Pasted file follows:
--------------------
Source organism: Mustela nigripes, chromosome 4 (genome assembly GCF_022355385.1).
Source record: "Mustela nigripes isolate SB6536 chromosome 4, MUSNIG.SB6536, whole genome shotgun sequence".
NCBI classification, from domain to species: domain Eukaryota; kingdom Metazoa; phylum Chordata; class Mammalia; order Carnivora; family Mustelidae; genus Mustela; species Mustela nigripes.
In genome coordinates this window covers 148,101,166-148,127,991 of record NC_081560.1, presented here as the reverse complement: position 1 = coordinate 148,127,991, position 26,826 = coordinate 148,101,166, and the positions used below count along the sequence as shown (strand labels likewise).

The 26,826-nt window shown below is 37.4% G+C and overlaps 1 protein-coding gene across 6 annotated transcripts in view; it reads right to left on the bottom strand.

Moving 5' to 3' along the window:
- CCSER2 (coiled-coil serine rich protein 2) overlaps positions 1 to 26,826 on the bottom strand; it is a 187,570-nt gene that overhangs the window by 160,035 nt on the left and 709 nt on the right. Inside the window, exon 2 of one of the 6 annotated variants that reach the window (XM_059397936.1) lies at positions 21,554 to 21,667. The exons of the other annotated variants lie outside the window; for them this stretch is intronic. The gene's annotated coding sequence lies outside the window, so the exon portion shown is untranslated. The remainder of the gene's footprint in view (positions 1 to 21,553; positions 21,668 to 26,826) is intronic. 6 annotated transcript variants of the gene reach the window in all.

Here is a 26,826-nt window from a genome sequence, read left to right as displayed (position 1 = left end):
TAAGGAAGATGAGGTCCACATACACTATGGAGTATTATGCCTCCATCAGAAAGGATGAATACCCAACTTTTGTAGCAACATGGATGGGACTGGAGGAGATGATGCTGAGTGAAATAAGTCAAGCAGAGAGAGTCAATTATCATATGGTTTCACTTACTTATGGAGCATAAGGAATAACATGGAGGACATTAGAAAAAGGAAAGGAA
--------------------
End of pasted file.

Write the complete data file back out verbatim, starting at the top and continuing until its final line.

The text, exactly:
Source organism: Mustela nigripes, chromosome 4 (genome assembly GCF_022355385.1).
Source record: "Mustela nigripes isolate SB6536 chromosome 4, MUSNIG.SB6536, whole genome shotgun sequence".
NCBI classification, from domain to species: domain Eukaryota; kingdom Metazoa; phylum Chordata; class Mammalia; order Carnivora; family Mustelidae; genus Mustela; species Mustela nigripes.
In genome coordinates this window covers 148,101,166-148,127,991 of record NC_081560.1, presented here as the reverse complement: position 1 = coordinate 148,127,991, position 26,826 = coordinate 148,101,166, and the positions used below count along the sequence as shown (strand labels likewise).

The 26,826-nt window shown below is 37.4% G+C and overlaps 1 protein-coding gene across 6 annotated transcripts in view; it reads right to left on the bottom strand.

Moving 5' to 3' along the window:
- CCSER2 (coiled-coil serine rich protein 2) overlaps positions 1 to 26,826 on the bottom strand; it is a 187,570-nt gene that overhangs the window by 160,035 nt on the left and 709 nt on the right. Inside the window, exon 2 of one of the 6 annotated variants that reach the window (XM_059397936.1) lies at positions 21,554 to 21,667. The exons of the other annotated variants lie outside the window; for them this stretch is intronic. The gene's annotated coding sequence lies outside the window, so the exon portion shown is untranslated. The remainder of the gene's footprint in view (positions 1 to 21,553; positions 21,668 to 26,826) is intronic. 6 annotated transcript variants of the gene reach the window in all.

Here is a 26,826-nt window from a genome sequence, read left to right as displayed (position 1 = left end):
TAAGGAAGATGAGGTCCACATACACTATGGAGTATTATGCCTCCATCAGAAAGGATGAATACCCAACTTTTGTAGCAACATGGATGGGACTGGAGGAGATGATGCTGAGTGAAATAAGTCAAGCAGAGAGAGTCAATTATCATATGGTTTCACTTACTTATGGAGCATAAGGAATAACATGGAGGACATTAGAAAAAGGAAAGGAA